The presence of the Bishops was a good opportunity for the Church to demonstrate its concern for all these people, who are not there by choice but who have been forced there by life’s vicissitudes. Even so, this period of enforced exile can be used marvellously as a time for training with a view to building the society of tomorrow. When these individuals return home, the re-construction of their country will be in their hands. The Church is already involved and may possibly become further involved by giving other training sessions.
Last year ACN sent € 34 000 to the Emmaus community based near Kampala. This community has considerable expertise in different fields such as catechesis, pastoral care, social doctrine, the family apostolate and in providing emotional and sexual education to young people, which is so important in a country decimated by AIDS. 65 young people have been trained in the camps.
What is the situation of the young in the camps?
These young people have gone through major traumas. Some saw their parents killed before their very eyes, others suffered severe facial burns… they are now asking themselves how they shall ever be able to forgive. The Emmaus community has set up a programme to accompany them in the process of forgiving and invites young people to come and kneel before the Holy Sacrament to pray. The accounts of healing have multiplied, as though the Lord has intervened to soothe hearts and spirits.
Will other means be applied in future to help the refugees?
On the one hand the Bishops have committed themselves to return in September to celebrate Holy Mass in the camps and, on the other, to ask their priests who speak the various Ugandan dialects to come and conduct an apostolate.
What is more, Mgr Odoki, the Bishop of Arua, told us that he was part of a delegation that recently met Pope Francis. The delegation informe him about the situation in the diocese and mentioned the urgent need for the presence of religious sisters among the refugees. The Pope assured them that he would make a special appeal to convents, urging them to respond to this need.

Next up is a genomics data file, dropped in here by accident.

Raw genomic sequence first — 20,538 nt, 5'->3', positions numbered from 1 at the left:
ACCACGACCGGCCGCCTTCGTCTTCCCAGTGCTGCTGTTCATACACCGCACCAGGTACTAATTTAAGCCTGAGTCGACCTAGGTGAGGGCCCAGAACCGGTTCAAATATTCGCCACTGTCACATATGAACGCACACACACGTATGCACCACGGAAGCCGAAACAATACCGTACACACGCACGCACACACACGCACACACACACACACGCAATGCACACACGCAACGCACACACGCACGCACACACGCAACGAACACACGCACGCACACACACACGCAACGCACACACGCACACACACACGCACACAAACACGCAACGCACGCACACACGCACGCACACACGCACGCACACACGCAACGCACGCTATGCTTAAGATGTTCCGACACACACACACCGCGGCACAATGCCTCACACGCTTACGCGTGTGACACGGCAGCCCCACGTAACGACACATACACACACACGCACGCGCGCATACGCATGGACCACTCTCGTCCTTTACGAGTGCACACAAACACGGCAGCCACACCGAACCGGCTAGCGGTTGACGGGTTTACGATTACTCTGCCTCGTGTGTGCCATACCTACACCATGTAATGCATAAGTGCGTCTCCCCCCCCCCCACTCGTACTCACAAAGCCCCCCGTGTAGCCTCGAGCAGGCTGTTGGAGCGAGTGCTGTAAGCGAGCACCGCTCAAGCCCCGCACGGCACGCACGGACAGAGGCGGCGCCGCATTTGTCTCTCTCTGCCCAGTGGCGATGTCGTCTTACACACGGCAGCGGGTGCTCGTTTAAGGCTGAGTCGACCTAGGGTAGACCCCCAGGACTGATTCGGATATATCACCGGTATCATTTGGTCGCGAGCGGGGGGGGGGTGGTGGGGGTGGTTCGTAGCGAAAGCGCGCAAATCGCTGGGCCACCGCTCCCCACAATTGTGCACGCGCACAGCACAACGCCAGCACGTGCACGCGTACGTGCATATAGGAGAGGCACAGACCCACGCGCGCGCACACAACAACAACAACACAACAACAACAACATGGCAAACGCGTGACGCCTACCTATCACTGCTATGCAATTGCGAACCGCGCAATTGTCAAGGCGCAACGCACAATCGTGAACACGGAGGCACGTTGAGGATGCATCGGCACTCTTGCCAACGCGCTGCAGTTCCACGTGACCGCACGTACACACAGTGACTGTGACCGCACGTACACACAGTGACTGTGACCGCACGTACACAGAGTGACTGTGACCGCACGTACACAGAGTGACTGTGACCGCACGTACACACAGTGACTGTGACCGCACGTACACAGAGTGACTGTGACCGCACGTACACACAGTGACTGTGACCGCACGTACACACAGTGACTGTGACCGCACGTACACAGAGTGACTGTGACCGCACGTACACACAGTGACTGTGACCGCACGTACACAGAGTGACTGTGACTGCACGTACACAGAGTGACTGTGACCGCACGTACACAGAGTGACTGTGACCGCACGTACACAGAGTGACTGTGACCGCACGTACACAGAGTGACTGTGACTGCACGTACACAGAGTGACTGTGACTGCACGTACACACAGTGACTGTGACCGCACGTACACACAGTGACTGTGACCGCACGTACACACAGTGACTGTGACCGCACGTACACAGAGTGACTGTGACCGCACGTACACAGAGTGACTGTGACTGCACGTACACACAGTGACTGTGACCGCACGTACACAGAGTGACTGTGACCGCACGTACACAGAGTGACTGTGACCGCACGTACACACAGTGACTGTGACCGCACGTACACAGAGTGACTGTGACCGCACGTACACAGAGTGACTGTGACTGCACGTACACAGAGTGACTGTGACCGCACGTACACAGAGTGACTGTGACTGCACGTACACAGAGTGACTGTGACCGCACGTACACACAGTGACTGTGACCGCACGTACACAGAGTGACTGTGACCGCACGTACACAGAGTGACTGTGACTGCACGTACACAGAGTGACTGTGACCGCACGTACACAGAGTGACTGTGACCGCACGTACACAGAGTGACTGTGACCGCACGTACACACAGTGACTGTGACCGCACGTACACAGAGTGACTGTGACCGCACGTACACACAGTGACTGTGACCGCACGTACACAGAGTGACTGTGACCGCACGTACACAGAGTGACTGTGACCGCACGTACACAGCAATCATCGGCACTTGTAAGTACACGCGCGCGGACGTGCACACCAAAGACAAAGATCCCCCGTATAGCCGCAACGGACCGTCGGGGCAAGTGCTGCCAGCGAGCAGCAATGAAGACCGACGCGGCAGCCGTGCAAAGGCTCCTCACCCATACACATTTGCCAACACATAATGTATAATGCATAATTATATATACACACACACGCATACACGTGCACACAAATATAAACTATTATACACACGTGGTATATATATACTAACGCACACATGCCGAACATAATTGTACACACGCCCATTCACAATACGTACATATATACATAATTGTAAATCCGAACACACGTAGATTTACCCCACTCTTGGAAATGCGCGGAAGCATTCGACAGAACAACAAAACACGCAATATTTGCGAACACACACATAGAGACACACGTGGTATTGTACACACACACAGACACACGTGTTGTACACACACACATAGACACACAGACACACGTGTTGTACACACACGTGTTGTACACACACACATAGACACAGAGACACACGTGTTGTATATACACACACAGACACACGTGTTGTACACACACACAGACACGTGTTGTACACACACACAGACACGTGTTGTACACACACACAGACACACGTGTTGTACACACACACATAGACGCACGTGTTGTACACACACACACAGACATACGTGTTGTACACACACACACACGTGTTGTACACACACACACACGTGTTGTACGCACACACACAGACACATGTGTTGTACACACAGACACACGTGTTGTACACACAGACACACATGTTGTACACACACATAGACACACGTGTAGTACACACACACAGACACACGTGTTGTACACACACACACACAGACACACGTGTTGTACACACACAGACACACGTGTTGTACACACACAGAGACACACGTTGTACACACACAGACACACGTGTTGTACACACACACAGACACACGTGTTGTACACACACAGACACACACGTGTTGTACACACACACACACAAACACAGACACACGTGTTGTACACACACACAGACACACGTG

And what kind of support can be given by Aid to the Church in Need in the spirit of these commitments?
To foster the presence of Church personnel we envisage building a house with a number of rooms to accommodate priests for a certain time. With the help of other organisations we could do the same for the nuns. Such a house could provide half a floor per congregation with a chapel and a communal dining room.
With regard to the training courses we intend to continue vigorously with our work in this domain. It is clear that the desire for such training, combined with the atmosphere of peace which prevails in the camps, is a factor which favours this kind of involvement. The Bishops were delighted with such a proposal from ACN. They know that, once trained, the leaders we address (catechists, the young people who study the Church’s social doctrine and those who go more deeply into the family apostolate) will share their knowledge and experience with other refugees. In this way they will build the future together. One of them, Santos, also described his experience to us as having been “more than wonderful”. The more we provide these training conditions, the more the country will rise again. Isn’t that a glorious prospect of hope and for a future?